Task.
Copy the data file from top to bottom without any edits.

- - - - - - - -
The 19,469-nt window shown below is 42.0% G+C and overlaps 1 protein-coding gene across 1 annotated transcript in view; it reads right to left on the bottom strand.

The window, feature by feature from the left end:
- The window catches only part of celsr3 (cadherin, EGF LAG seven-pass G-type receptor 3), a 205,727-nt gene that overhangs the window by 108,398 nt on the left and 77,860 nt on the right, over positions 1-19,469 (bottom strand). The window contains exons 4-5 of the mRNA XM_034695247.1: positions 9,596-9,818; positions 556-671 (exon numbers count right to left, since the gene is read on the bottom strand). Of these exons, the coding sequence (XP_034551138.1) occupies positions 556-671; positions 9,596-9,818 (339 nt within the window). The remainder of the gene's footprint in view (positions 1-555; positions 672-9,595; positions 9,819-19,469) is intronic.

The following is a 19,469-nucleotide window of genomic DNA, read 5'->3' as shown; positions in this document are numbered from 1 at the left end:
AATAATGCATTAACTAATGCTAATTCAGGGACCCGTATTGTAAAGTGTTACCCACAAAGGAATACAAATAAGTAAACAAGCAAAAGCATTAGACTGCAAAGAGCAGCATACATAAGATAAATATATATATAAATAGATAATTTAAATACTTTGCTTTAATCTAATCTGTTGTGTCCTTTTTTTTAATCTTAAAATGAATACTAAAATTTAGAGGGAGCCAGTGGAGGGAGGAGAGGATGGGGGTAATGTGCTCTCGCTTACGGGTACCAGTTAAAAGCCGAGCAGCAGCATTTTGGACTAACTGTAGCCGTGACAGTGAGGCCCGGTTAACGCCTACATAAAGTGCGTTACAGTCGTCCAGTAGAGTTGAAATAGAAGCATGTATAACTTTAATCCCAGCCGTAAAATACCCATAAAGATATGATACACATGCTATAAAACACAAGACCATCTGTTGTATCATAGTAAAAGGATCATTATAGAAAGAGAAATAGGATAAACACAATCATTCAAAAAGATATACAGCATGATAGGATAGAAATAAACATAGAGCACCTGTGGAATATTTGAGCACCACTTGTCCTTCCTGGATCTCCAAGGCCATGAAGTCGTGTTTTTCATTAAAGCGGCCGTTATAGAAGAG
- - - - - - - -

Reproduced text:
The 19,469-nt window shown below is 42.0% G+C and overlaps 1 protein-coding gene across 1 annotated transcript in view; it reads right to left on the bottom strand.

The window, feature by feature from the left end:
- The window catches only part of celsr3 (cadherin, EGF LAG seven-pass G-type receptor 3), a 205,727-nt gene that overhangs the window by 108,398 nt on the left and 77,860 nt on the right, over positions 1-19,469 (bottom strand). The window contains exons 4-5 of the mRNA XM_034695247.1: positions 9,596-9,818; positions 556-671 (exon numbers count right to left, since the gene is read on the bottom strand). Of these exons, the coding sequence (XP_034551138.1) occupies positions 556-671; positions 9,596-9,818 (339 nt within the window). The remainder of the gene's footprint in view (positions 1-555; positions 672-9,595; positions 9,819-19,469) is intronic.

The following is a 19,469-nucleotide window of genomic DNA, read 5'->3' as shown; positions in this document are numbered from 1 at the left end:
AATAATGCATTAACTAATGCTAATTCAGGGACCCGTATTGTAAAGTGTTACCCACAAAGGAATACAAATAAGTAAACAAGCAAAAGCATTAGACTGCAAAGAGCAGCATACATAAGATAAATATATATATAAATAGATAATTTAAATACTTTGCTTTAATCTAATCTGTTGTGTCCTTTTTTTTAATCTTAAAATGAATACTAAAATTTAGAGGGAGCCAGTGGAGGGAGGAGAGGATGGGGGTAATGTGCTCTCGCTTACGGGTACCAGTTAAAAGCCGAGCAGCAGCATTTTGGACTAACTGTAGCCGTGACAGTGAGGCCCGGTTAACGCCTACATAAAGTGCGTTACAGTCGTCCAGTAGAGTTGAAATAGAAGCATGTATAACTTTAATCCCAGCCGTAAAATACCCATAAAGATATGATACACATGCTATAAAACACAAGACCATCTGTTGTATCATAGTAAAAGGATCATTATAGAAAGAGAAATAGGATAAACACAATCATTCAAAAAGATATACAGCATGATAGGATAGAAATAAACATAGAGCACCTGTGGAATATTTGAGCACCACTTGTCCTTCCTGGATCTCCAAGGCCATGAAGTCGTGTTTTTCATTAAAGCGGCCGTTATAGAAGAG